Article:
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Re: How to model database tables?
Stephan, thanks for taking a look.
I can see what you're saying about the stuttering step. That was very helpful.
I had originally considered making Add and Update the same action. Often in my work with SQL I write the code that way as well. I guess I was resisting the "pull" of TLA+ to reduce itself to something more minimal. Even the first AddUpdate would need to be an add in order to be a non-stuttering step.
I think perhaps the fairness is not appropriate for this part of the system. This spec is really about categories of defects rather than defects themselves. The thought was that in setting up a project, you'd want to know how to classify bugs. However, there is not guarantee that you'll have a bug in a project (hehe... haha... hoho... at least theoretically). So it may be better represented by just describing the action for adding bugs requiring a bug type to exist. If there were no need to add a bug there would be no need for a bug type to exist.
Although I modeled the fairness wrong, I appreciate your insights on it: creating a condition that can be passed by SF and failed by WF in order to tease out the nuances between the two. Thanks.
On Friday, December 29, 2017 at 2:22:40 AM UTC-8, Justin Scott wrote:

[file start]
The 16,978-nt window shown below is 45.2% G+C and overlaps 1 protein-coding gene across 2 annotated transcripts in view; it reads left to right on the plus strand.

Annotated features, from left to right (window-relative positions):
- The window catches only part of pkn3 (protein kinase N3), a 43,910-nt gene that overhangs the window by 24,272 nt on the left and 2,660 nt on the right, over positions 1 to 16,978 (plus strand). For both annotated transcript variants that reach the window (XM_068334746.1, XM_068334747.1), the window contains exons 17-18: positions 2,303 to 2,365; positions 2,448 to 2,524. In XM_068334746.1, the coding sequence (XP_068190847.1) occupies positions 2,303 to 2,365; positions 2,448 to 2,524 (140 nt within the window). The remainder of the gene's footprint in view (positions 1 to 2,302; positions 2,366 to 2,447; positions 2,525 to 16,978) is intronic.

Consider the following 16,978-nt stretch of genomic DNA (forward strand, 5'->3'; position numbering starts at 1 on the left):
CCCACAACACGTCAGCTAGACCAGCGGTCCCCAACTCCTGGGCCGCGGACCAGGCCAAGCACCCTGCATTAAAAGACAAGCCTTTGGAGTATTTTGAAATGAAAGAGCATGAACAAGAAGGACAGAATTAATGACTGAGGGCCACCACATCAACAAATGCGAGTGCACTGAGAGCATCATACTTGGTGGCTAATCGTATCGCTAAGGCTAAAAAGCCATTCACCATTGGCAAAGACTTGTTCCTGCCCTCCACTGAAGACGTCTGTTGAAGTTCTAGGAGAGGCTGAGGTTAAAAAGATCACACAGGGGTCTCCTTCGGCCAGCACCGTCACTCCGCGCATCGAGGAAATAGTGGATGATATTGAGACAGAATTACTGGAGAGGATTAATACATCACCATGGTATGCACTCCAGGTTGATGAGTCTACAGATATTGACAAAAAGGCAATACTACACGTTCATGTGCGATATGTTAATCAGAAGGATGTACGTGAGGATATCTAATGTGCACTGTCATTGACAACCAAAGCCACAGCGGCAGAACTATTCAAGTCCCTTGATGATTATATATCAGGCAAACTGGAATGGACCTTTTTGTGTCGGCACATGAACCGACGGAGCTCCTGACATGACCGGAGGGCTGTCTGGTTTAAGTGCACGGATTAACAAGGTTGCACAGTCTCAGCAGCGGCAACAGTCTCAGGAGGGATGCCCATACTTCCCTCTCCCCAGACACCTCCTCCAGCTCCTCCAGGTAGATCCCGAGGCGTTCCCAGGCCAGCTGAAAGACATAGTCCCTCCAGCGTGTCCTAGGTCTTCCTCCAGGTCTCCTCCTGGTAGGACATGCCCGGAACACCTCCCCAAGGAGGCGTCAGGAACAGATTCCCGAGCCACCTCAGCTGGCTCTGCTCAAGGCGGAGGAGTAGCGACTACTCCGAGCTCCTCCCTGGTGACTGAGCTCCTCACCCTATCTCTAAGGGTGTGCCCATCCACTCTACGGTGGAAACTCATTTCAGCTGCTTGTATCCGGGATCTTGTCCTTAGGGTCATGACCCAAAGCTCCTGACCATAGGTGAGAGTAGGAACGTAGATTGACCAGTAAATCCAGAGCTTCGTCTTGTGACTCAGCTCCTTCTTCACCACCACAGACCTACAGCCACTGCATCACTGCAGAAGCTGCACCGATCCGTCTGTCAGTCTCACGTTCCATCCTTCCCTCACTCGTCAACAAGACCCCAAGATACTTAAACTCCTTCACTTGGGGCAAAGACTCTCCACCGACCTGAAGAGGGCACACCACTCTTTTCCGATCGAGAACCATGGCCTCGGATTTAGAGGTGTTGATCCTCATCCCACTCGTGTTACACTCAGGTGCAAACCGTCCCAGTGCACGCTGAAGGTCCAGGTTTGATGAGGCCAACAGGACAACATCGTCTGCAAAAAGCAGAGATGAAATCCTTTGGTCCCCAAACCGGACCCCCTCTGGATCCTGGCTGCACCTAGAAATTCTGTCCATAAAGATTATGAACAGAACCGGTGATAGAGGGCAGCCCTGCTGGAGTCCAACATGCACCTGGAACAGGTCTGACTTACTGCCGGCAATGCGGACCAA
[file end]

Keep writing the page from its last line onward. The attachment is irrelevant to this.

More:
Hi all. Played on and off with TLA+ over the years but really got a recent knowledge boost from the video series (thanks, Leslie).
I've decided to take an unfinished home project of making a PSP (personal software process) database system and model it in TLA+. In a nutshell, the system is:
- Time log.
- Defect log.
- A process (what steps to do when).
- A project that follows the steps of a process.
The interesting (and undiscovered) part of the design is this:
- How should the system behave when you're partway through a project and then the process changes that is guiding the project?
Before I go too far down the wrong path, can someone tell me if my approach to modeling a single database table is correct (in this case a table of defect types)?
I chose to do a function from an "id" (say the primary key of a SQL table) to a "data" (the rest of the columns of a SQL table) or a constant indicating no row was found.
Hope you all had a great holidays. :)